In 2012 a species of butterfly, the Lilac Silverline, which was thought to have gone extinct, was rediscovered, after a gap of 120 years, near Hessaraghatta lake in Bengaluru. The discovery was made by Nitin Ravikanthachari, one of the founding members of the Bangalore Butterfly Club (BBC). Founded in 2012, the burgeoning club can be credited for not only rediscovering many species of butterflies but also creating a stronger awareness about the various kinds of butterflies of Karnataka. The club has come together to advocate for a stronger platform to educate and inform citizens about the importance of these beautiful insects and has also initiated the collection of quantitative information about butterflies in Bengaluru. From a team of four members, BBC today boasts of more than 400 members.
“BBC has 4 founder members – Ashok Sengupta, Haneesh KM, Nitin Ravikanthachari and me,” says Rohit Girotra.
Though the enthusiasts were in touch and would regularly trade information relating to butterflies, they never considered creating a team. Things took a turn when Dr. Krushnamegh Kunte of National Centre for Biological Sciences (NCBS) moved to Bengaluru from Boston. “He mooted the idea of Citizen Science in the Butterfly domain and the important role it could play in a greater and a better understanding of butterflies in India. I met up with Dr. Kunte in February 2012, and he spoke passionately about butterflies and the importance of quantitative information. He motivated me to start collecting quantitative data whenever I was out in the field photographing butterflies. I started doing that from March 2012 onwards. Soon, Nitin joined me,” explains the 43-year-old.
With all this activity, a need for a cohesive platform to talk about and share information on butterflies of Karnataka was felt. Thus, shortly after this, Ashok started the BBC Facebook group and Nitin started the BBC WhatsApp group.
Along with creating awareness about the butterflies of Karnataka, BBC also conducts field walks to educate members and new comers about butterflies, collect quantitative information about Butterflies in Bengaluru, and collaborate and participate with the forest department in conducting surveys, workshops, tree planting and other conservation related activities.
“BBC has fortnightly walks and counts at Doresanipalya Research Station Campus, Bangalore University, Hennur Forest, and Hessarghatta Lake,” says Rohit. “The other butterfly hotspots include Camp Gee Dee (in Shivanahalli), Valley School grounds (on Kanakapura road), and Savandurga” he adds.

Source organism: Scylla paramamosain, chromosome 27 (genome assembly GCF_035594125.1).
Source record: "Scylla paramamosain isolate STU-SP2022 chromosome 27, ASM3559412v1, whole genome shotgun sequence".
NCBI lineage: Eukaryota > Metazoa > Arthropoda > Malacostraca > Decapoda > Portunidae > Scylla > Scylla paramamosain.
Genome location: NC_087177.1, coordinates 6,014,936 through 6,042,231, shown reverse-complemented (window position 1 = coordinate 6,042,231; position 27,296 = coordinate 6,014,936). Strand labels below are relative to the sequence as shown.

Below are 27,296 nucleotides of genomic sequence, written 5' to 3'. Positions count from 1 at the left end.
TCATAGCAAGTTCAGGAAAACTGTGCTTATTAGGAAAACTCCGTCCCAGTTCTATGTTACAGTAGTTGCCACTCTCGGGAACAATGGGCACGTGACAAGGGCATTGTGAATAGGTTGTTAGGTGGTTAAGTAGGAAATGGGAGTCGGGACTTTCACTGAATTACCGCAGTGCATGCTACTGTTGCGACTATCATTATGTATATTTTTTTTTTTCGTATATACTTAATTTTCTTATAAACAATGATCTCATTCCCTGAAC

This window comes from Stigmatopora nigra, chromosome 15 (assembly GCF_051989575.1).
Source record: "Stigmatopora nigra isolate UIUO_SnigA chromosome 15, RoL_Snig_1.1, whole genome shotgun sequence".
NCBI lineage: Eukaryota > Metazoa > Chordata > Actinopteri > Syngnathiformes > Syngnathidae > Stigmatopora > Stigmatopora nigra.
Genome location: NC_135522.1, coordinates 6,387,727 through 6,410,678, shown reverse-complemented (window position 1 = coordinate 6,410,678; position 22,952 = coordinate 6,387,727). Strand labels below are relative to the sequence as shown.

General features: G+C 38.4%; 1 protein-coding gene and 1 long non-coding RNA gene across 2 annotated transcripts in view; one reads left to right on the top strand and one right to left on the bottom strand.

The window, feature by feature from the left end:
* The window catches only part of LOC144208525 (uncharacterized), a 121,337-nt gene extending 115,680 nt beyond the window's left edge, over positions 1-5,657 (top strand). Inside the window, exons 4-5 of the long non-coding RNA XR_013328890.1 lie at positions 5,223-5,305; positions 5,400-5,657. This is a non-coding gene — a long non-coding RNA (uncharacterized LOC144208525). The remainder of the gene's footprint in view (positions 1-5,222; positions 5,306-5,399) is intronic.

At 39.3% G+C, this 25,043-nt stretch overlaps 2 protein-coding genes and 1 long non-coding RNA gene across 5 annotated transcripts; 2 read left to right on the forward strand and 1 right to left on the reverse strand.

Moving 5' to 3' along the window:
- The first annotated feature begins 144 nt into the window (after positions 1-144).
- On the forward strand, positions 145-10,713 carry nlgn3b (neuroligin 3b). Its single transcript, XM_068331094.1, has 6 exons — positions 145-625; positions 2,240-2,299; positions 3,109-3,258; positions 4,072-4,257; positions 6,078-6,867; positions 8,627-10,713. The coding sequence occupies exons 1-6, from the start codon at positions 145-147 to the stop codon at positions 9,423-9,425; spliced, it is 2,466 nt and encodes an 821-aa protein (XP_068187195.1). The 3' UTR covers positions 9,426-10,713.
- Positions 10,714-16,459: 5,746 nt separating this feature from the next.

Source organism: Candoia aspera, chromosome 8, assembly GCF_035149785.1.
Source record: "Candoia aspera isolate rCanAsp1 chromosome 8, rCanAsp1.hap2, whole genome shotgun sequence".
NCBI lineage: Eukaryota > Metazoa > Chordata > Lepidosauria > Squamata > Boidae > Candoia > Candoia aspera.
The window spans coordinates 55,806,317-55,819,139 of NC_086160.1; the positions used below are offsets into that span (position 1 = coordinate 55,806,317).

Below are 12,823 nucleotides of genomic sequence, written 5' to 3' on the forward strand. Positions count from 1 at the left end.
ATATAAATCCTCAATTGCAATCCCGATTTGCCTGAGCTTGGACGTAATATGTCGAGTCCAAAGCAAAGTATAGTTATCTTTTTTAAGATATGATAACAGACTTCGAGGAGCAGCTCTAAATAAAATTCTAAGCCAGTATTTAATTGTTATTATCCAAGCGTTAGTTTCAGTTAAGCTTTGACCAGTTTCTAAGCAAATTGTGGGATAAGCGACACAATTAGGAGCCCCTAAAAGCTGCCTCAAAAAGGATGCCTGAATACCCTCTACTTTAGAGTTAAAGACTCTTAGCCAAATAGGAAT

According to Rohit and the massive research undertaken by BBC, Bengaluru is home to more than 170 species of butterflies. “On a three-hour walk at any of the above-mentioned locations, one can easily see around 40-50 species of butterflies. This number varies depending on the seasons. Post-monsoon is usually a great time to see more number of species,” points out the Bannerghatta resident.
“A Typical Butterfly walk starts at 9 am and closes at 12 noon and is attended by on an average, 10-15 people. We encourage people who want to learn more about butterflies to join these walks to interact with the experts and “see” the butterflies in nature. The walks are free of charge and all you need to bring along is your enthusiasm and an interest in observing butterflies. A pencil & notebook, if you like to take notes, and a camera if you are interested in photography,” says Rohit.
Interestingly, in the last four years, the members have added 14 new species Bengaluru’s butterfly repertoire. “The most significant was the rediscovery of the Lilac Silverline – Apharitis lilacinus, which was thought to have gone extinct and was re-discovered in 2012, after a gap of 120 years at Hessarghatta Lake bed by Nitin Ravikanthachari,” says Rohit.
To those who worry that depleting green cover in Bengaluru is affecting the city’s insect and bird population, Rohit has some good news. “On the whole, butterfly numbers in Bengaluru have remained healthy for the last four years. This is primarily due to the presence of green islands such as – Cubbon Park, Lalbagh, Doresanipalya Research station, Bangalore University, Bannerghatta NP, Savandurga etc,” he points out.
Bengaluru has quite a stable population of butterflies throughout the year. However, there is a drop in numbers in the summer months, says Rohit.
“Just before the monsoon starts, we have a huge migration of butterflies from the Western Ghats to the Eastern Ghats; an amazing event that Bengaluru often witnesses. The best time for observing more number of species though, are the post-monsoon months of September, October, and November” explains Rohit.
Most of the members of this group contribute their photographs to the Butterflies of India (BOI a.k.a. IFB) initiative. This initiative is the brainchild of Dr. Krushnamegh Kunte and is a massive collaborative effort by butterfly enthusiasts from all over India, of creating a nation-wide, peer-reviewed database of butterfly images.
“The field of butterflies in India is going through nothing short of a revolution. This is being driven by Dr. Kunte, Dr. Kalesh and several other leading personalities. If you are interested in Butterflies, you couldn’t have chosen a better time,” says Rohit.
He adds, “What we need is more active participation from Bangalore citizens. With more number of people willing to take up more responsibilities, we can expand the scope of work being done. Please be a part of BBC, the fortnightly walks, and the associated activities.”
The article was first published in ichangemycity.com